OSHA announced on June 22, 2011, a proposed revision to the Agency's current regulation that requires an employer to report to OSHA, within eight hours, all work-related fatalities and in-patient hospitalizations of three or more employees. Under the proposal, employers would be required to report to OSHA any work-related fatalities and all in-patient hospitalizations within eight hours, and work-related amputations within 24 hours. Reporting amputations is not required under the current regulation.
The proposal also includes a planned update to the coverage provisions of the OSHA recordkeeping rules that would identify the partially exempted industries using more recent injury and illness data and the North American Industry Classification System (NAICS code) instead of the currently used Standard Industrial Classification system (SIC code).
Comments on the proposal, including responses to specific questions about issues and potential alternatives, may be submitted to OSHA by Sept. 20, 2011. The proposal text and preamble can be accessed at http://www.gpo.gov/fdsys/pkg/FR-2011-06-22/html/2011-15277.htm.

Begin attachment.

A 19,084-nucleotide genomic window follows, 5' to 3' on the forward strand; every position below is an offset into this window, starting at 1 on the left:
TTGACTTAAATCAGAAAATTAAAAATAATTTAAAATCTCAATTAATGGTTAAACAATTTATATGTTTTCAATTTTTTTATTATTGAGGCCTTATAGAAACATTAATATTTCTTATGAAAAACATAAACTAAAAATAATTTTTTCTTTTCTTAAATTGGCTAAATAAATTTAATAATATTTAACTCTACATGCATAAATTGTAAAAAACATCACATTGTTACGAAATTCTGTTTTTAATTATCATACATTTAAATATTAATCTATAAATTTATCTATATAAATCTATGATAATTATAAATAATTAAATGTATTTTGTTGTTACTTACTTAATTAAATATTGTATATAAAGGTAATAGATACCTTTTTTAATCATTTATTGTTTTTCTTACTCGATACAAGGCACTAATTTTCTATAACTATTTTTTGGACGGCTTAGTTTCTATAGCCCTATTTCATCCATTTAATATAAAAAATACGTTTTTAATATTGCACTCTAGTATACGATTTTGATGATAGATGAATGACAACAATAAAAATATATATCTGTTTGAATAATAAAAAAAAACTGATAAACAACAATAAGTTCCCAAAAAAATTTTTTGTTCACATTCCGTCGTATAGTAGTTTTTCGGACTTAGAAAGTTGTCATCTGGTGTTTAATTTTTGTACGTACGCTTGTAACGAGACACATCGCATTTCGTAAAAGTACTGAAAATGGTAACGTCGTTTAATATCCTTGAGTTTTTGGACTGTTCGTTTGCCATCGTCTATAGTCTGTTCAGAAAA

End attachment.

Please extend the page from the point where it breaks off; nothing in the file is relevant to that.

OSHA's Subpoena of Insurance Company's Safety Inspection Records Upheld by U.S. District Court
In a May 2, 2011 decision, the U.S. District Court for the Northern District of Illinois upheld a subpoena issued by OSHA to compel a workers' compensation insurance company to produce records it had prepared for an Illinois grain elevator operator involved in a multiple-fatality engulfment incident. OSHA's subpoena to the insurance company, Grinnell Mutual Reinsurance Co. ("Grinnell"), requested copies of site safety inspections, applications for insurance coverage, and correspondence between Grinell and its client that operated the grain elevator, Haasbach LLC. Grinnell argued that the inspection reports, applications, and correspondence were privileged under Illinois law and that the insurance company and its employer client could be harmed if the documents were released because they might ultimately be used by plaintiffs in other litigation arising from the accident. Grinnell also contended that release of the privileged inspection reports would have a "chilling effect" both on businesses allowing their insurers to conduct safety inspections and on insurers conducting such inspections to determine risk of loss. The insurance company emphasized that their clients would be particularly discouraged from allowing them to conduct accident investigations if the results of those investigations could be later used against the employer in personal injury or worker's compensation litigation or in OSHA enforcement proceedings.